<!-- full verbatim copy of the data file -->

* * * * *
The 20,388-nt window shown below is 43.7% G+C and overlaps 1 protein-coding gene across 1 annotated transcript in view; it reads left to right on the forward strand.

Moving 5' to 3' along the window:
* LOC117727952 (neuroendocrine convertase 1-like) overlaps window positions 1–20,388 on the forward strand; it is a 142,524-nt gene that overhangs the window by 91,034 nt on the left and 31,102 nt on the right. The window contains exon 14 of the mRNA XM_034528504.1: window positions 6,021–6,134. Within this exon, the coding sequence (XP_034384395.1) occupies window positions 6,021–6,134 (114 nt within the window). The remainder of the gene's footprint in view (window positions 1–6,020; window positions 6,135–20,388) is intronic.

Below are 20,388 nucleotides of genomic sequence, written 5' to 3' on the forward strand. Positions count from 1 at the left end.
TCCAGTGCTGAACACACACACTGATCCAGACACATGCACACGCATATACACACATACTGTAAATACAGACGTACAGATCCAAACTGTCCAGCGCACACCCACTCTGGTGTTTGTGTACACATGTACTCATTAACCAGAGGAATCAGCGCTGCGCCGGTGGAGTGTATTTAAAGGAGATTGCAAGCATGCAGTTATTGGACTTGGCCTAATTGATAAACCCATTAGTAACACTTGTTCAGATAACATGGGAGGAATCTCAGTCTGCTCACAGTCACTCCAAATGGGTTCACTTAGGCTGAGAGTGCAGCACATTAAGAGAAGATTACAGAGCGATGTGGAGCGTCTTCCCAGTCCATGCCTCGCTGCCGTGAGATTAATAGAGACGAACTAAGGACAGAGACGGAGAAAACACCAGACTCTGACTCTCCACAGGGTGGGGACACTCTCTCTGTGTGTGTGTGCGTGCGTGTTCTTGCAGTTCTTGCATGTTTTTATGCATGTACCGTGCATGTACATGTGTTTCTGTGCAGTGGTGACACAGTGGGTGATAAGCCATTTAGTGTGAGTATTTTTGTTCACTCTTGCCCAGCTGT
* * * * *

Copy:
The 20,388-nt window shown below is 43.7% G+C and overlaps 1 protein-coding gene across 1 annotated transcript in view; it reads left to right on the forward strand.

Moving 5' to 3' along the window:
* LOC117727952 (neuroendocrine convertase 1-like) overlaps window positions 1–20,388 on the forward strand; it is a 142,524-nt gene that overhangs the window by 91,034 nt on the left and 31,102 nt on the right. The window contains exon 14 of the mRNA XM_034528504.1: window positions 6,021–6,134. Within this exon, the coding sequence (XP_034384395.1) occupies window positions 6,021–6,134 (114 nt within the window). The remainder of the gene's footprint in view (window positions 1–6,020; window positions 6,135–20,388) is intronic.

Below are 20,388 nucleotides of genomic sequence, written 5' to 3' on the forward strand. Positions count from 1 at the left end.
TCCAGTGCTGAACACACACACTGATCCAGACACATGCACACGCATATACACACATACTGTAAATACAGACGTACAGATCCAAACTGTCCAGCGCACACCCACTCTGGTGTTTGTGTACACATGTACTCATTAACCAGAGGAATCAGCGCTGCGCCGGTGGAGTGTATTTAAAGGAGATTGCAAGCATGCAGTTATTGGACTTGGCCTAATTGATAAACCCATTAGTAACACTTGTTCAGATAACATGGGAGGAATCTCAGTCTGCTCACAGTCACTCCAAATGGGTTCACTTAGGCTGAGAGTGCAGCACATTAAGAGAAGATTACAGAGCGATGTGGAGCGTCTTCCCAGTCCATGCCTCGCTGCCGTGAGATTAATAGAGACGAACTAAGGACAGAGACGGAGAAAACACCAGACTCTGACTCTCCACAGGGTGGGGACACTCTCTCTGTGTGTGTGTGCGTGCGTGTTCTTGCAGTTCTTGCATGTTTTTATGCATGTACCGTGCATGTACATGTGTTTCTGTGCAGTGGTGACACAGTGGGTGATAAGCCATTTAGTGTGAGTATTTTTGTTCACTCTTGCCCAGCTGT